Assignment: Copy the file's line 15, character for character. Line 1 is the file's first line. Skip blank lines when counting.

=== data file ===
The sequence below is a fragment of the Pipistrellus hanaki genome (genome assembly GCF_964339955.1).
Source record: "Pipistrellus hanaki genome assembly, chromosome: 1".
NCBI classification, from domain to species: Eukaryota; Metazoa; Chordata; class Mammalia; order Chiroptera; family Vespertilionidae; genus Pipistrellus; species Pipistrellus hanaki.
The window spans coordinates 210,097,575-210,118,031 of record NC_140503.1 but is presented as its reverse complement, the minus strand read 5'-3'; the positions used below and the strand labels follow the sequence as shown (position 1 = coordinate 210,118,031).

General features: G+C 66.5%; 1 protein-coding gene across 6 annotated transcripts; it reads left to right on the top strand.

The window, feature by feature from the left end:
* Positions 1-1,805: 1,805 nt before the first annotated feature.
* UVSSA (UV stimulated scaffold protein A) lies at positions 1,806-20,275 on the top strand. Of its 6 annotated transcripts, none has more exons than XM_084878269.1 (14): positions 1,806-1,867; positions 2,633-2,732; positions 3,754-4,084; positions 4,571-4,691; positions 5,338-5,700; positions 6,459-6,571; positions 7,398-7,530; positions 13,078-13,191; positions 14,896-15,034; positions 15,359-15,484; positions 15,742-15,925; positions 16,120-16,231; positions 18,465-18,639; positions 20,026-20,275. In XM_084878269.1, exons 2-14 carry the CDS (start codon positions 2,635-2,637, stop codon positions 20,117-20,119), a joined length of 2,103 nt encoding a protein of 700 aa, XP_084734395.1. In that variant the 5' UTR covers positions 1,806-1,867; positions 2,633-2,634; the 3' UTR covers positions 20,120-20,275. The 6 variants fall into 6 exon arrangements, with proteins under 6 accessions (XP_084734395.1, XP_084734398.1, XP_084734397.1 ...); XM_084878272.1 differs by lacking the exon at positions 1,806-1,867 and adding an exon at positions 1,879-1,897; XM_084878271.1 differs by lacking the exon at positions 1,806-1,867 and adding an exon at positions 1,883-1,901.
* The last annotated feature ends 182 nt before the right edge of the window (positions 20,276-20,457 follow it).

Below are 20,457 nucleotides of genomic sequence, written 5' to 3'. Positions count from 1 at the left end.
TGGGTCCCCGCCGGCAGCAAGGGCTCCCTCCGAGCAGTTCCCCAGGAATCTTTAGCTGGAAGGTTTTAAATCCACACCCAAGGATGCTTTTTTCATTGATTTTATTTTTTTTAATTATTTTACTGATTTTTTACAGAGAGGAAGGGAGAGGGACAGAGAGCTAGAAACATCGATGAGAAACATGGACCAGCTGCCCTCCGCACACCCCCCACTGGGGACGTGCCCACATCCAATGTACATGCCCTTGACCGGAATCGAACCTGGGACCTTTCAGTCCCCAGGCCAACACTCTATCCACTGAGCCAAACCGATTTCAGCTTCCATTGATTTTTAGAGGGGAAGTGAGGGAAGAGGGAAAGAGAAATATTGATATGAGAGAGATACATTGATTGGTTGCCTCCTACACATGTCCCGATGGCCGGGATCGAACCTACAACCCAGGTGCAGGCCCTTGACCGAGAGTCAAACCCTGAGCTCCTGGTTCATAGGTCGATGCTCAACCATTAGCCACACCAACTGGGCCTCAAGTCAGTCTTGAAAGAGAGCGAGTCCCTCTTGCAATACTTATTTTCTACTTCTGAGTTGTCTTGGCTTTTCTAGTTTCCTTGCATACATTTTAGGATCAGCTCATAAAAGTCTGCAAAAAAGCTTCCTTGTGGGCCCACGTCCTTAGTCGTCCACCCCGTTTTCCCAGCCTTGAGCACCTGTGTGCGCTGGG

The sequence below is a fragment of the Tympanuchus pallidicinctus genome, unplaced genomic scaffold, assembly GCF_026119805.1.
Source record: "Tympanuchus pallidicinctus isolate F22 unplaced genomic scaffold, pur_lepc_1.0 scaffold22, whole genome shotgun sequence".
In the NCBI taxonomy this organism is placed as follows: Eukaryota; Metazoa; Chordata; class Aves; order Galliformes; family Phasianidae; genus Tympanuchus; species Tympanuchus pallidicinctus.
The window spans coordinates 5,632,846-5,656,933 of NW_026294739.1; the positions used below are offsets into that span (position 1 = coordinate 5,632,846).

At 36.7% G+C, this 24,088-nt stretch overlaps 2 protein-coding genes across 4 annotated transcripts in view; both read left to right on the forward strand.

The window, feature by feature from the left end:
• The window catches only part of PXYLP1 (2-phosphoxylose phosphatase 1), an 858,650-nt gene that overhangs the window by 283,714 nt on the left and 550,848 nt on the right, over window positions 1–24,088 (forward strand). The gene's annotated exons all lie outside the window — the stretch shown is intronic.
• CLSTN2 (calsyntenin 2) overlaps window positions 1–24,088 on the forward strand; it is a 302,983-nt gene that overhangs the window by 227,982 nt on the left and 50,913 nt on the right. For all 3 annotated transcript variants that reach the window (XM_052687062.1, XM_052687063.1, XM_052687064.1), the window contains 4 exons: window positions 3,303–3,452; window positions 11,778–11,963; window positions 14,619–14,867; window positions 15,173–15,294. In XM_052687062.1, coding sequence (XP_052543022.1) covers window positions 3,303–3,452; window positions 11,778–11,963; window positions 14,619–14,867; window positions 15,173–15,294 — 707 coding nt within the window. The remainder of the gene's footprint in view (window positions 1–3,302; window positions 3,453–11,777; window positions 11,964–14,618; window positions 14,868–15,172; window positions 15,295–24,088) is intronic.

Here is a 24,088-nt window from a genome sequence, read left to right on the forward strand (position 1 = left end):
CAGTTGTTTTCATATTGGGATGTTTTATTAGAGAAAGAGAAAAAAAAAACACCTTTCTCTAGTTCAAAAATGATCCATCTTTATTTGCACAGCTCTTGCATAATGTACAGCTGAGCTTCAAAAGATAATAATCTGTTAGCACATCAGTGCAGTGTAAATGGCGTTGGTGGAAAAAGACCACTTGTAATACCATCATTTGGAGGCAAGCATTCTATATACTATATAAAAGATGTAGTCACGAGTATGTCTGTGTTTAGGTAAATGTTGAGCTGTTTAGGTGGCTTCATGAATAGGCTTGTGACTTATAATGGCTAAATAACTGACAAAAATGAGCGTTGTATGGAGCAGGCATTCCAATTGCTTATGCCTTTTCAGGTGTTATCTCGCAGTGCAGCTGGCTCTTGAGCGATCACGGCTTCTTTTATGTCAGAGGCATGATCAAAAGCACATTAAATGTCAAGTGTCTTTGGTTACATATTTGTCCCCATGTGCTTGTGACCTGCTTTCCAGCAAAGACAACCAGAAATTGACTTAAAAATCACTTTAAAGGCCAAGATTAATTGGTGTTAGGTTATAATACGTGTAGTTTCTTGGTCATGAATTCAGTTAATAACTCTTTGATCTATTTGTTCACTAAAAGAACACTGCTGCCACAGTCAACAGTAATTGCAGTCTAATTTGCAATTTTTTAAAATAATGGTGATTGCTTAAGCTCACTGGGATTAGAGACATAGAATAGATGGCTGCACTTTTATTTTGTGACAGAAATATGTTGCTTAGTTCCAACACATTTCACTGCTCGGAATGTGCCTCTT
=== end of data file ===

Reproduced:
The window spans coordinates 5,632,846-5,656,933 of NW_026294739.1; the positions used below are offsets into that span (position 1 = coordinate 5,632,846).